Neural tube defects (NTDs) are major birth defects where the brain, spinal cord, or the covering of these organs has not developed properly. Spina bifida and anencephaly are the most common types of NTDs.
Spina bifida, is the most common NTD. It results from the failure of the spine to close properly during the first month of pregnancy. Children with spina bifida can have varying degrees of paralysis of their lower limbs – some children can be confined to a wheelchair whereas others have almost no symptoms at all. The condition can also cause bowel and bladder problems.
Babies born with anencephaly have underdeveloped brains and incomplete skulls. Most infants born with anencephaly do not survive more than a few hours after birth.
How common are neural tube defects in New Zealand?
Between 2011 and 2015, the estimated NTD prevalence was 10.6 per 10,000 total births (live births, foetal deaths and terminated pregnancies). There was an average of 64 recorded NTD-affected pregnancies a year, 26 of which were live births.
The prevalence of NTD live births for wāhine Māori, Pasifika and European/other women was 4.58, 4.09 and 2.81 per 10,000 births respectively.
What is the policy on folic acid supplementation for reducing NTDs?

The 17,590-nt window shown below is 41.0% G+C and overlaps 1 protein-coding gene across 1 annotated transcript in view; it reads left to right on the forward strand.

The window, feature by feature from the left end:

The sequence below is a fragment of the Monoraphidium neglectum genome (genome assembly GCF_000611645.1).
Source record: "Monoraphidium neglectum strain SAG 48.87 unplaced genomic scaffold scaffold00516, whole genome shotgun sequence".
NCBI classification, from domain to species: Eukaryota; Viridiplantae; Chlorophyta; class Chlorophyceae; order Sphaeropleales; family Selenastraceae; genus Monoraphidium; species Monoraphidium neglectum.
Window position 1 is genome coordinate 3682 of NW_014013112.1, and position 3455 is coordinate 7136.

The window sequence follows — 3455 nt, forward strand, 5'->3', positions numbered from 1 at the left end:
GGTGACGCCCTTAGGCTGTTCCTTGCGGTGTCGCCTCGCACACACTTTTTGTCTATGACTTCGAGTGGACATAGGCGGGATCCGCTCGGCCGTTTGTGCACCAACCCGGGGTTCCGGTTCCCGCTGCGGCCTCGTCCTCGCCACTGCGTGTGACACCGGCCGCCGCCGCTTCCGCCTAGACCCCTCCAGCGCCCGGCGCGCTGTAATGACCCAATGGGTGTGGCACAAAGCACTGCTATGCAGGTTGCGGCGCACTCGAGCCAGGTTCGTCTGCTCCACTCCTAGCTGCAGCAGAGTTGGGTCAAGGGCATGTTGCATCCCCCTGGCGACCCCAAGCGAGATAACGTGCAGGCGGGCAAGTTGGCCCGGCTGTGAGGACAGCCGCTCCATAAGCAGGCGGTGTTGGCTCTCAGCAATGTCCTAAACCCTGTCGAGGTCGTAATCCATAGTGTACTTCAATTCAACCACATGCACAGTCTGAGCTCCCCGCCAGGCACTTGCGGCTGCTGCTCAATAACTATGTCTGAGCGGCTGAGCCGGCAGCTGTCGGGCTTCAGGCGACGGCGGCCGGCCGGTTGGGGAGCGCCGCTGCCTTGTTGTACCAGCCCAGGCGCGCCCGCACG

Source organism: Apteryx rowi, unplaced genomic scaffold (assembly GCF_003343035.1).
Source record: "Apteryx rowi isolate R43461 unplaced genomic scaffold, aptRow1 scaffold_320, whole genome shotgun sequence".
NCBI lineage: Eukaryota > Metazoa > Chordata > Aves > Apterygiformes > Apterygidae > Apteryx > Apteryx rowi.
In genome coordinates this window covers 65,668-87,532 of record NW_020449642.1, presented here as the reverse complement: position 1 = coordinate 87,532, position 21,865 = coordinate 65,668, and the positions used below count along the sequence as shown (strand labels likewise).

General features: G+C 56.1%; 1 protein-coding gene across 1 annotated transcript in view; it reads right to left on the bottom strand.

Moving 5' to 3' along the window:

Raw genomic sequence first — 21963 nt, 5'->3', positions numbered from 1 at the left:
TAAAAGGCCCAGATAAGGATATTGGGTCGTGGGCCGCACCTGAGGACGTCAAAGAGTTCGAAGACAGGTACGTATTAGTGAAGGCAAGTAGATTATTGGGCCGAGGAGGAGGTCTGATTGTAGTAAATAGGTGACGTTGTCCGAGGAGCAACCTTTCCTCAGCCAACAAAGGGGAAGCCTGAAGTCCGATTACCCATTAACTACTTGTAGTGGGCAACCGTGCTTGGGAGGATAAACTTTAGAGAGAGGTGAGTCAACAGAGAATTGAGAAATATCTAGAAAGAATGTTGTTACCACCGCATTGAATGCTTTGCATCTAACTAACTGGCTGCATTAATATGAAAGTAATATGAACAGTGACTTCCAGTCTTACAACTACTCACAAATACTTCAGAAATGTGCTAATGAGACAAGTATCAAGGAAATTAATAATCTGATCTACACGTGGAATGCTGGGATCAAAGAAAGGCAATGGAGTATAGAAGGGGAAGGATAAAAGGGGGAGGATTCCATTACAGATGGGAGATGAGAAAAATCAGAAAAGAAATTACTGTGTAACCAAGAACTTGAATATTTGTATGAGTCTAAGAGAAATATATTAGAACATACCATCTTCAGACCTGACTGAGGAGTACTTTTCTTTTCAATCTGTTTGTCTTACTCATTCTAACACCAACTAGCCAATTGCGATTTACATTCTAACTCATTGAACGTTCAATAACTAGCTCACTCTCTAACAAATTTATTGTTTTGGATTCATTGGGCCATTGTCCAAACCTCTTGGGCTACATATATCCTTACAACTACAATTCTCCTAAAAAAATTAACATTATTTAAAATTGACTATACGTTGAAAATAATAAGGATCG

New Zealand's policy for folic acid supplementation is as follows:
- Women at low risk of a NTD affected pregnancy who plan to become pregnant, are recommended to take a 800 µg tablet of folic acid daily for at least four weeks prior to conception and for 12 weeks after conceiving to reduce the risk of NTDs. More information can be found in the the Health Education resource Folic Acid and Iodine.
- Women who are themselves affected with a NTD, or who have had a child with a NTD, or a close family member who has had a NTD, or whose partner is affected or had a family history of NTD, are recommended to take a higher dose of 5000 µg (5 mg) of folic acid daily with subsequent pregnancies for at least four weeks prior to conception and for 12 weeks after conceiving to reduce the risk of NTDs.
- A daily folic acid tablet of 5 mg is also recommended for women who are on insulin treatment for diabetes for at least four weeks prior to conception and for 12 weeks after conception to reduce the risk of NTDs.
- A daily folic acid tablet of 5 mg is also recommended for women who are taking medicines known to affect folate metabolism such as anti-epileptics (eg, carbamazepine, sodium valproate). This tablet should be taken for at least four weeks prior to conception and for 12 weeks after conception to reduce the risk of NTDs.